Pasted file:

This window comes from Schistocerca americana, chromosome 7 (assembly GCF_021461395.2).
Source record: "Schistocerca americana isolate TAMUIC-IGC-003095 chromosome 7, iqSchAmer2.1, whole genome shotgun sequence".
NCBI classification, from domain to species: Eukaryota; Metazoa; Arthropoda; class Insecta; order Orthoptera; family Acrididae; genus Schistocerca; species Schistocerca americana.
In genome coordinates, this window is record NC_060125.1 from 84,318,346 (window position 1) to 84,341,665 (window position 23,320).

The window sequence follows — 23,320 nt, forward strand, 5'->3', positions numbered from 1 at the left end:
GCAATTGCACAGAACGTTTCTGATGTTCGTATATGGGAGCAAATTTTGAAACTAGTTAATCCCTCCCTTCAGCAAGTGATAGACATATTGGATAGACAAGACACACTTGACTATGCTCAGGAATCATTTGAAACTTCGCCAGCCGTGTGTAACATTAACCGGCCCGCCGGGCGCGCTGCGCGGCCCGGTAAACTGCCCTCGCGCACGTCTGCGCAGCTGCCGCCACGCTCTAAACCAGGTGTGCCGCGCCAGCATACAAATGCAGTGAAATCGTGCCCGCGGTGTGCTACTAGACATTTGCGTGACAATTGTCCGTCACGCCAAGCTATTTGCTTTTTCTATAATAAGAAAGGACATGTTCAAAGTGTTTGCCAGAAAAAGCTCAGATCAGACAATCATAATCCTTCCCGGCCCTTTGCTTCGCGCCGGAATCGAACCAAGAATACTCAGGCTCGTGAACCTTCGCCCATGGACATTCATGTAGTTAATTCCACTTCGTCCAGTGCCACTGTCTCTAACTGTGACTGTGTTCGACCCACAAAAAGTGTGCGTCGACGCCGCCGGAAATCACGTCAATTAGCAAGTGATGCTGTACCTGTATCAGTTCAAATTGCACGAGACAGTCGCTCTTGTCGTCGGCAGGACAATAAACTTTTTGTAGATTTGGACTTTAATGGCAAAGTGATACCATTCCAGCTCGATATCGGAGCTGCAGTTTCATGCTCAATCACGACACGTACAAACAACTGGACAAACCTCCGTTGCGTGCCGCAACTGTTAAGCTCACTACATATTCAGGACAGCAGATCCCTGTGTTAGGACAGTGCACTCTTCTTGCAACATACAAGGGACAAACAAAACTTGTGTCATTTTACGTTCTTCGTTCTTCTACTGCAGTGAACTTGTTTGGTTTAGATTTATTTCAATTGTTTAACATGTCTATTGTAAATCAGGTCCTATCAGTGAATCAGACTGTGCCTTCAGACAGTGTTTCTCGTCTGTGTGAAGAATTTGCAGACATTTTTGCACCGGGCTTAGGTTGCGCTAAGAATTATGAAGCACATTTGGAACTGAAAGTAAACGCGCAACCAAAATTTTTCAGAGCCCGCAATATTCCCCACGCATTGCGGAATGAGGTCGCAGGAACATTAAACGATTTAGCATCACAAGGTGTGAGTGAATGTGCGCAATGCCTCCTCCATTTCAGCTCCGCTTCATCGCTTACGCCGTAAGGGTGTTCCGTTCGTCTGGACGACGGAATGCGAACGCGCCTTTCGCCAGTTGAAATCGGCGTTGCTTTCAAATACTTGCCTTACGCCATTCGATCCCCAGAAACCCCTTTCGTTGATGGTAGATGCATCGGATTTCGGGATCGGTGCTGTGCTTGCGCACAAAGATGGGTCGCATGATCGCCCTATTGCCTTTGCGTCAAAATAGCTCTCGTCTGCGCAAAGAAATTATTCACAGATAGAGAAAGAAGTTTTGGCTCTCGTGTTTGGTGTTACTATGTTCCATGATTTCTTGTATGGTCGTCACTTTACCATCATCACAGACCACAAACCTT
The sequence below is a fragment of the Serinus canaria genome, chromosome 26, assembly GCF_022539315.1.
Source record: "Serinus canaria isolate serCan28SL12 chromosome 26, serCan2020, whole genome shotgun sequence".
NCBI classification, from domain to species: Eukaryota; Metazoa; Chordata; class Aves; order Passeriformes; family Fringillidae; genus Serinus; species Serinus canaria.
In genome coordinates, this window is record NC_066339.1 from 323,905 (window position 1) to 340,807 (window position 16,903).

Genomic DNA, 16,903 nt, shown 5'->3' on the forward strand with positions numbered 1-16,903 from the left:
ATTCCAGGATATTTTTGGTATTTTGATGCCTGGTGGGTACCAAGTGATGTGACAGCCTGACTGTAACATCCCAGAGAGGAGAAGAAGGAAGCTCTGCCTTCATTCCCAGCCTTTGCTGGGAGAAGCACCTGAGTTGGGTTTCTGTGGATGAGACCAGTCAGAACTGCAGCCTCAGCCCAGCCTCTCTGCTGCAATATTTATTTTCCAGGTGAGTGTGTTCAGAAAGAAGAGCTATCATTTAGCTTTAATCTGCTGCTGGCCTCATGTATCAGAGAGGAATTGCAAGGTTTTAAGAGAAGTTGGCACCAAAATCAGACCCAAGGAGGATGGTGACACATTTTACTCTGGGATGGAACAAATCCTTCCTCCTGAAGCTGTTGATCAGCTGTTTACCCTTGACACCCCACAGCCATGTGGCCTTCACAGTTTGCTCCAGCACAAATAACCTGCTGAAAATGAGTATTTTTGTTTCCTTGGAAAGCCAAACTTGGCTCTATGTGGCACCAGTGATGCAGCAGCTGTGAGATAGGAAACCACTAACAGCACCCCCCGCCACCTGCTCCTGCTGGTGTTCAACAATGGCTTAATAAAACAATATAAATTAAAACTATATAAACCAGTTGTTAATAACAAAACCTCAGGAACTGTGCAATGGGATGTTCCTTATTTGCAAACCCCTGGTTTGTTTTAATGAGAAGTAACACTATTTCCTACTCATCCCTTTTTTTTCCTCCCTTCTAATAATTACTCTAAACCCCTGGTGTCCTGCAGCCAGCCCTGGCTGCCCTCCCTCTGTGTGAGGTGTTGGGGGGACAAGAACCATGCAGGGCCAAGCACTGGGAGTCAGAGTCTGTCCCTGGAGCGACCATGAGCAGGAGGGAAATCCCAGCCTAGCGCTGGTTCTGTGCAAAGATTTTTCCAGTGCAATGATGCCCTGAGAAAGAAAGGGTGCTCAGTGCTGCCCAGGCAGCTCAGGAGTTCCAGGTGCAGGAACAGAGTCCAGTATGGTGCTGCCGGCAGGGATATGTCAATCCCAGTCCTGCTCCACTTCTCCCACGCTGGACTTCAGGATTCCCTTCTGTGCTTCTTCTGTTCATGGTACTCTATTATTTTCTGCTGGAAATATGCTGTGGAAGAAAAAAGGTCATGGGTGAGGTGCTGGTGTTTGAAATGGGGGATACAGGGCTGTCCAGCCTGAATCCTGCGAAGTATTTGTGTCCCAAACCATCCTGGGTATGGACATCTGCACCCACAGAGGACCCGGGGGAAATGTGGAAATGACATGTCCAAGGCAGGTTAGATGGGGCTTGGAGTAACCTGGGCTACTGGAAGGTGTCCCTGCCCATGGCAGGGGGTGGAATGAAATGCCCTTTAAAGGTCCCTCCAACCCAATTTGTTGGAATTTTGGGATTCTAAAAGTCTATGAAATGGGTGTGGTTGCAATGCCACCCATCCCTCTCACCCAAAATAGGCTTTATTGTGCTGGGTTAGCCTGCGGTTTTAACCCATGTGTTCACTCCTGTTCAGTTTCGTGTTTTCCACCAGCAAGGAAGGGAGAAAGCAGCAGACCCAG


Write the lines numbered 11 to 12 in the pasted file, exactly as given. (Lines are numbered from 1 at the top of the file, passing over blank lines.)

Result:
Genomic DNA, 16,903 nt, shown 5'->3' on the forward strand with positions numbered 1-16,903 from the left:
ATTCCAGGATATTTTTGGTATTTTGATGCCTGGTGGGTACCAAGTGATGTGACAGCCTGACTGTAACATCCCAGAGAGGAGAAGAAGGAAGCTCTGCCTTCATTCCCAGCCTTTGCTGGGAGAAGCACCTGAGTTGGGTTTCTGTGGATGAGACCAGTCAGAACTGCAGCCTCAGCCCAGCCTCTCTGCTGCAATATTTATTTTCCAGGTGAGTGTGTTCAGAAAGAAGAGCTATCATTTAGCTTTAATCTGCTGCTGGCCTCATGTATCAGAGAGGAATTGCAAGGTTTTAAGAGAAGTTGGCACCAAAATCAGACCCAAGGAGGATGGTGACACATTTTACTCTGGGATGGAACAAATCCTTCCTCCTGAAGCTGTTGATCAGCTGTTTACCCTTGACACCCCACAGCCATGTGGCCTTCACAGTTTGCTCCAGCACAAATAACCTGCTGAAAATGAGTATTTTTGTTTCCTTGGAAAGCCAAACTTGGCTCTATGTGGCACCAGTGATGCAGCAGCTGTGAGATAGGAAACCACTAACAGCACCCCCCGCCACCTGCTCCTGCTGGTGTTCAACAATGGCTTAATAAAACAATATAAATTAAAACTATATAAACCAGTTGTTAATAACAAAACCTCAGGAACTGTGCAATGGGATGTTCCTTATTTGCAAACCCCTGGTTTGTTTTAATGAGAAGTAACACTATTTCCTACTCATCCCTTTTTTTTCCTCCCTTCTAATAATTACTCTAAACCCCTGGTGTCCTGCAGCCAGCCCTGGCTGCCCTCCCTCTGTGTGAGGTGTTGGGGGGACAAGAACCATGCAGGGCCAAGCACTGGGAGTCAGAGTCTGTCCCTGGAGCGACCATGAGCAGGAGGGAAATCCCAGCCTAGCGCTGGTTCTGTGCAAAGATTTTTCCAGTGCAATGATGCCCTGAGAAAGAAAGGGTGCTCAGTGCTGCCCAGGCAGCTCAGGAGTTCCAGGTGCAGGAACAGAGTCCAGTATGGTGCTGCCGGCAGGGATATGTCAATCCCAGTCCTGCTCCACTTCTCCCACGCTGGACTTCAGGATTCCCTTCTGTGCTTCTTCTGTTCATGGTACTCTATTATTTTCTGCTGGAAATATGCTGTGGAAGAAAAAAGGTCATGGGTGAGGTGCTGGTGTTTGAAATGGGGGATACAGGGCTGTCCAGCCTGAATCCTGCGAAGTATTTGTGTCCCAAACCATCCTGGGTATGGACATCTGCACCCACAGAGGACCCGGGGGAAATGTGGAAATGACATGTCCAAGGCAGGTTAGATGGGGCTTGGAGTAACCTGGGCTACTGGAAGGTGTCCCTGCCCATGGCAGGGGGTGGAATGAAATGCCCTTTAAAGGTCCCTCCAACCCAATTTGTTGGAATTTTGGGATTCTAAAAGTCTATGAAATGGGTGTGGTTGCAATGCCACCCATCCCTCTCACCCAAAATAGGCTTTATTGTGCTGGGTTAGCCTGCGGTTTTAACCCATGTGTTCACTCCTGTTCAGTTTCGTGTTTTCCACCAGCAAGGAAGGGAGAAAGCAGCAGACCCAG